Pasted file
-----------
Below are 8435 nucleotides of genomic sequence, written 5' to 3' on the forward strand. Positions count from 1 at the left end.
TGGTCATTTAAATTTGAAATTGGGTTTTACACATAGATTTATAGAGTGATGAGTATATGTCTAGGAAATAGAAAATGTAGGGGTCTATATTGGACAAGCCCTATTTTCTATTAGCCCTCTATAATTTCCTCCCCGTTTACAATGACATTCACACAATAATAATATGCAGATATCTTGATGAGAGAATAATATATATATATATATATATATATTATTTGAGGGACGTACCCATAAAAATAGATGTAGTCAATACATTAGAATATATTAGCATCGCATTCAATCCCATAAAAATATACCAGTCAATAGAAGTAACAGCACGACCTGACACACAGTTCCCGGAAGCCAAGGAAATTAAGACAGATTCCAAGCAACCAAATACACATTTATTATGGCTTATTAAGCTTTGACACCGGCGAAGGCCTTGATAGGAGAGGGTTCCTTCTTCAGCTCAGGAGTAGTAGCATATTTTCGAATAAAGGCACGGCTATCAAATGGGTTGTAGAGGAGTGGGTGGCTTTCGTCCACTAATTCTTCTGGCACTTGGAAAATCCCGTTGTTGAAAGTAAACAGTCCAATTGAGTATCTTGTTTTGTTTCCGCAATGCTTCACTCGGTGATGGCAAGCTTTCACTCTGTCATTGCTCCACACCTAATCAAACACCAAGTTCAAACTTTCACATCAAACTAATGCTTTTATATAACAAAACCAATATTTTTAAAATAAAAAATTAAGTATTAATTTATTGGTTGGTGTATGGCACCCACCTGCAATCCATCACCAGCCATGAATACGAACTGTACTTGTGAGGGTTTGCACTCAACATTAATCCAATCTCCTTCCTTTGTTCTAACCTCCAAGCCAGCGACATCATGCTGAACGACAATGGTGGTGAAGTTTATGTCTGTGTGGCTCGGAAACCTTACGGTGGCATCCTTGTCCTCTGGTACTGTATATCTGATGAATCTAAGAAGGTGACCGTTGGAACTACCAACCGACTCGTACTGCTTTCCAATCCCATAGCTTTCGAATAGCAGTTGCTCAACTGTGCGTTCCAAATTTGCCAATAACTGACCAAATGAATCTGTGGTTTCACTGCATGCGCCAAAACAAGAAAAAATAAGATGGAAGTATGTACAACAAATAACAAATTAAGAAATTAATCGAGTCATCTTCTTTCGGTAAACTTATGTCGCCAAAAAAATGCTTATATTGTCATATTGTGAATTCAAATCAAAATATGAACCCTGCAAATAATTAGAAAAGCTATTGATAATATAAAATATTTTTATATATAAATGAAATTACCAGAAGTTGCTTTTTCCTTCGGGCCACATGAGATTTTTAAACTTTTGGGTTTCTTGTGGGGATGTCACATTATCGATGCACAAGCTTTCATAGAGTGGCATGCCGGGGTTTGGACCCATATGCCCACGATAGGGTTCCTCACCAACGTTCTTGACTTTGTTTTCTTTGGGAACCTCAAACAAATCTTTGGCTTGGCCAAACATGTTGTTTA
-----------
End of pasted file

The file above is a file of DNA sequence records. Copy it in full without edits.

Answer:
Below are 8435 nucleotides of genomic sequence, written 5' to 3' on the forward strand. Positions count from 1 at the left end.
TGGTCATTTAAATTTGAAATTGGGTTTTACACATAGATTTATAGAGTGATGAGTATATGTCTAGGAAATAGAAAATGTAGGGGTCTATATTGGACAAGCCCTATTTTCTATTAGCCCTCTATAATTTCCTCCCCGTTTACAATGACATTCACACAATAATAATATGCAGATATCTTGATGAGAGAATAATATATATATATATATATATATATTATTTGAGGGACGTACCCATAAAAATAGATGTAGTCAATACATTAGAATATATTAGCATCGCATTCAATCCCATAAAAATATACCAGTCAATAGAAGTAACAGCACGACCTGACACACAGTTCCCGGAAGCCAAGGAAATTAAGACAGATTCCAAGCAACCAAATACACATTTATTATGGCTTATTAAGCTTTGACACCGGCGAAGGCCTTGATAGGAGAGGGTTCCTTCTTCAGCTCAGGAGTAGTAGCATATTTTCGAATAAAGGCACGGCTATCAAATGGGTTGTAGAGGAGTGGGTGGCTTTCGTCCACTAATTCTTCTGGCACTTGGAAAATCCCGTTGTTGAAAGTAAACAGTCCAATTGAGTATCTTGTTTTGTTTCCGCAATGCTTCACTCGGTGATGGCAAGCTTTCACTCTGTCATTGCTCCACACCTAATCAAACACCAAGTTCAAACTTTCACATCAAACTAATGCTTTTATATAACAAAACCAATATTTTTAAAATAAAAAATTAAGTATTAATTTATTGGTTGGTGTATGGCACCCACCTGCAATCCATCACCAGCCATGAATACGAACTGTACTTGTGAGGGTTTGCACTCAACATTAATCCAATCTCCTTCCTTTGTTCTAACCTCCAAGCCAGCGACATCATGCTGAACGACAATGGTGGTGAAGTTTATGTCTGTGTGGCTCGGAAACCTTACGGTGGCATCCTTGTCCTCTGGTACTGTATATCTGATGAATCTAAGAAGGTGACCGTTGGAACTACCAACCGACTCGTACTGCTTTCCAATCCCATAGCTTTCGAATAGCAGTTGCTCAACTGTGCGTTCCAAATTTGCCAATAACTGACCAAATGAATCTGTGGTTTCACTGCATGCGCCAAAACAAGAAAAAATAAGATGGAAGTATGTACAACAAATAACAAATTAAGAAATTAATCGAGTCATCTTCTTTCGGTAAACTTATGTCGCCAAAAAAATGCTTATATTGTCATATTGTGAATTCAAATCAAAATATGAACCCTGCAAATAATTAGAAAAGCTATTGATAATATAAAATATTTTTATATATAAATGAAATTACCAGAAGTTGCTTTTTCCTTCGGGCCACATGAGATTTTTAAACTTTTGGGTTTCTTGTGGGGATGTCACATTATCGATGCACAAGCTTTCATAGAGTGGCATGCCGGGGTTTGGACCCATATGCCCACGATAGGGTTCCTCACCAACGTTCTTGACTTTGTTTTCTTTGGGAACCTCAAACAAATCTTTGGCTTGGCCAAACATGTTGTTTA